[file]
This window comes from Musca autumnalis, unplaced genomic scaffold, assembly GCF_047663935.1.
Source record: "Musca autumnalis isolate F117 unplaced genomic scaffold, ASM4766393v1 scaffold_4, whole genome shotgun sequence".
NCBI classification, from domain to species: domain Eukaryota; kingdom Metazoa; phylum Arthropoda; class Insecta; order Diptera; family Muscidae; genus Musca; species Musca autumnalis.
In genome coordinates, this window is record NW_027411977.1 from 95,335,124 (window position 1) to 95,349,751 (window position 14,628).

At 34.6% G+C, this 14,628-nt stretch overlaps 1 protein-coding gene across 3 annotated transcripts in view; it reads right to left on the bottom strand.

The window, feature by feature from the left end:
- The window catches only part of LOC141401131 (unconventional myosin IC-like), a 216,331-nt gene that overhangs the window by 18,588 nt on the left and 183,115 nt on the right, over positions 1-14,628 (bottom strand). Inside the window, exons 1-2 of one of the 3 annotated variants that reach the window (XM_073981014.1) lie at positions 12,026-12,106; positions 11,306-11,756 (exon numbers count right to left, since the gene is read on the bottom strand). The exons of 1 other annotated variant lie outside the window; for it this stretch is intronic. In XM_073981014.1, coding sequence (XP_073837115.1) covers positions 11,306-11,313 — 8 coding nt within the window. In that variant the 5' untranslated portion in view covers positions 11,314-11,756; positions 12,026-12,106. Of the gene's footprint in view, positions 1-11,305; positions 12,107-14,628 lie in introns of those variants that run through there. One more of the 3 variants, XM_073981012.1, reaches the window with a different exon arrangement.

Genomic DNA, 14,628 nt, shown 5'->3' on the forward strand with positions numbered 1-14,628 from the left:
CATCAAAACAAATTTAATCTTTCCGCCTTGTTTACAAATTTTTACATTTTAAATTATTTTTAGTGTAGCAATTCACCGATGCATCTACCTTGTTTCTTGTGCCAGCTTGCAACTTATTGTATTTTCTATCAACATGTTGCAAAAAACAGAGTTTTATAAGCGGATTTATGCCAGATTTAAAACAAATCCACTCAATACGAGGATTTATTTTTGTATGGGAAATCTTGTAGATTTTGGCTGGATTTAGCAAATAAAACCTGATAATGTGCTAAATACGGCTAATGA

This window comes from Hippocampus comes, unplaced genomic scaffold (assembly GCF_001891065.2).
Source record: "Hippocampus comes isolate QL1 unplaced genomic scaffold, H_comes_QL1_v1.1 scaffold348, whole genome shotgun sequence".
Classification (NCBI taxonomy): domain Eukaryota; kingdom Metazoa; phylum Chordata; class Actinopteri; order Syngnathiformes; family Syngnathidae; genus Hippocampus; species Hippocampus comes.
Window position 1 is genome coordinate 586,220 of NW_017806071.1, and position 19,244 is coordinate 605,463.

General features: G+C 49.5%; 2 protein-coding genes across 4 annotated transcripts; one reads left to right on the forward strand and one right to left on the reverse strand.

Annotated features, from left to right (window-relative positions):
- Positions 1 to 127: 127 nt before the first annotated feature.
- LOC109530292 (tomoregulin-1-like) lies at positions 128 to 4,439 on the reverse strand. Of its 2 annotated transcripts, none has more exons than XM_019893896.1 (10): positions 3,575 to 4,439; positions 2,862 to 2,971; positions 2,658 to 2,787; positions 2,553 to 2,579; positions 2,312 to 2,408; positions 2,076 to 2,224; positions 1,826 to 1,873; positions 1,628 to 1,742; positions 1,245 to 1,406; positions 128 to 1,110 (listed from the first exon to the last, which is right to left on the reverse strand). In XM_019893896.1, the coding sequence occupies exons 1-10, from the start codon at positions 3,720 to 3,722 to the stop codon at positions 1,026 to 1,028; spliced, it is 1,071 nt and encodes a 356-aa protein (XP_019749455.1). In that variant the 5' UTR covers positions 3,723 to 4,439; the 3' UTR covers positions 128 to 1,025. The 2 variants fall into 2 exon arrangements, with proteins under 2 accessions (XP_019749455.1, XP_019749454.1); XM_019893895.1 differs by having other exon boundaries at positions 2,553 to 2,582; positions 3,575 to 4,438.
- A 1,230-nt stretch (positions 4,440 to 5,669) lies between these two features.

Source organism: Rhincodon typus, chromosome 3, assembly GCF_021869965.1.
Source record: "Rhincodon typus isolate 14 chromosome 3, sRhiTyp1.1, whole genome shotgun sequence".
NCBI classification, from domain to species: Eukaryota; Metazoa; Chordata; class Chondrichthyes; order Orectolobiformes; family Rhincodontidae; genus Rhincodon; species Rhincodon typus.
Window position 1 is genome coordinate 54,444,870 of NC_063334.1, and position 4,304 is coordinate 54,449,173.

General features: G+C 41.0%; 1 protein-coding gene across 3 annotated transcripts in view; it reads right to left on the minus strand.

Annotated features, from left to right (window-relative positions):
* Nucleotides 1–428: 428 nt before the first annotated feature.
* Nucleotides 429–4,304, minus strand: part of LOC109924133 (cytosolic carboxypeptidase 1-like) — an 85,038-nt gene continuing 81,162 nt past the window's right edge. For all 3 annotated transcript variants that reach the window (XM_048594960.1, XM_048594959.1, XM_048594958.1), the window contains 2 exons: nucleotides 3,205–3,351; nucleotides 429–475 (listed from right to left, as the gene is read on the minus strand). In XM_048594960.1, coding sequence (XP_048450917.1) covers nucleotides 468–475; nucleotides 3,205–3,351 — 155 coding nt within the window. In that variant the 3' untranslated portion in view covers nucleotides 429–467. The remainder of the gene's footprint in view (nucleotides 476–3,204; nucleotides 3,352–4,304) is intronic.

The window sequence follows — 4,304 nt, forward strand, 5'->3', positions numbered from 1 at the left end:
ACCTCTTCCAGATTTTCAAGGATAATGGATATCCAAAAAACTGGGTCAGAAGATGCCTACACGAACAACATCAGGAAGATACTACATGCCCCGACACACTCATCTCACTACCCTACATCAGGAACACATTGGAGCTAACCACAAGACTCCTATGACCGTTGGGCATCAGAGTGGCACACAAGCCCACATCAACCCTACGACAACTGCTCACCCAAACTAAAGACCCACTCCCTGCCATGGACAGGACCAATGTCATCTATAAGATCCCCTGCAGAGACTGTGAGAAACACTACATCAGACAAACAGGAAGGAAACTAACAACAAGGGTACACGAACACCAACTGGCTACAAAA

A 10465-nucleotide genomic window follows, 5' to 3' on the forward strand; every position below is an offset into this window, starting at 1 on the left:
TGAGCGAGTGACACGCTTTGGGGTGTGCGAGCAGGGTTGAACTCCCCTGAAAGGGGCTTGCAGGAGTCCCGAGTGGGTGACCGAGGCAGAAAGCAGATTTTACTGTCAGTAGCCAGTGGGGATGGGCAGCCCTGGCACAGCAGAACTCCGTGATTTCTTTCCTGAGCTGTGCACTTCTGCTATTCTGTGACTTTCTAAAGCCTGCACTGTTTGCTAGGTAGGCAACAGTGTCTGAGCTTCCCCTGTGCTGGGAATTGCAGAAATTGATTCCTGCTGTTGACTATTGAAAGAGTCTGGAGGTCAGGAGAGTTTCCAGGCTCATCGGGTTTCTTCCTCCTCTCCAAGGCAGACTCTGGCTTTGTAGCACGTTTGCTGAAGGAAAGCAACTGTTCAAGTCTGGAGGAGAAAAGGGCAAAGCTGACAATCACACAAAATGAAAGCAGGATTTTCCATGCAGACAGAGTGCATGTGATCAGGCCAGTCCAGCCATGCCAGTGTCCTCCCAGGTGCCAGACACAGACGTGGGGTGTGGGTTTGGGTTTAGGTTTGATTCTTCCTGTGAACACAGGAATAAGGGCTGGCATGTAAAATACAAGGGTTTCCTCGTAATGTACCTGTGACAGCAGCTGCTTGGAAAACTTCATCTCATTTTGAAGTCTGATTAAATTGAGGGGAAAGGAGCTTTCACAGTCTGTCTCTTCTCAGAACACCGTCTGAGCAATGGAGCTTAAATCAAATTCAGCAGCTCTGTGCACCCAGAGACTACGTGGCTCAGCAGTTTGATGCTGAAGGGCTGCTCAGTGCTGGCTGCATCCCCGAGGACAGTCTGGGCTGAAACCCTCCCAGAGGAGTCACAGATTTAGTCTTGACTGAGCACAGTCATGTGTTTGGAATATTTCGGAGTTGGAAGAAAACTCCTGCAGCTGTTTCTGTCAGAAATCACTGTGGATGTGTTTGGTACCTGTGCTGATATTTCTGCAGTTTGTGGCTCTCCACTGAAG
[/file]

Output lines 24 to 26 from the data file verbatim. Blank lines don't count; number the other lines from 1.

Annotated features, from left to right (window-relative positions):
* Nucleotides 1–428: 428 nt before the first annotated feature.
* Nucleotides 429–4,304, minus strand: part of LOC109924133 (cytosolic carboxypeptidase 1-like) — an 85,038-nt gene continuing 81,162 nt past the window's right edge. For all 3 annotated transcript variants that reach the window (XM_048594960.1, XM_048594959.1, XM_048594958.1), the window contains 2 exons: nucleotides 3,205–3,351; nucleotides 429–475 (listed from right to left, as the gene is read on the minus strand). In XM_048594960.1, coding sequence (XP_048450917.1) covers nucleotides 468–475; nucleotides 3,205–3,351 — 155 coding nt within the window. In that variant the 3' untranslated portion in view covers nucleotides 429–467. The remainder of the gene's footprint in view (nucleotides 476–3,204; nucleotides 3,352–4,304) is intronic.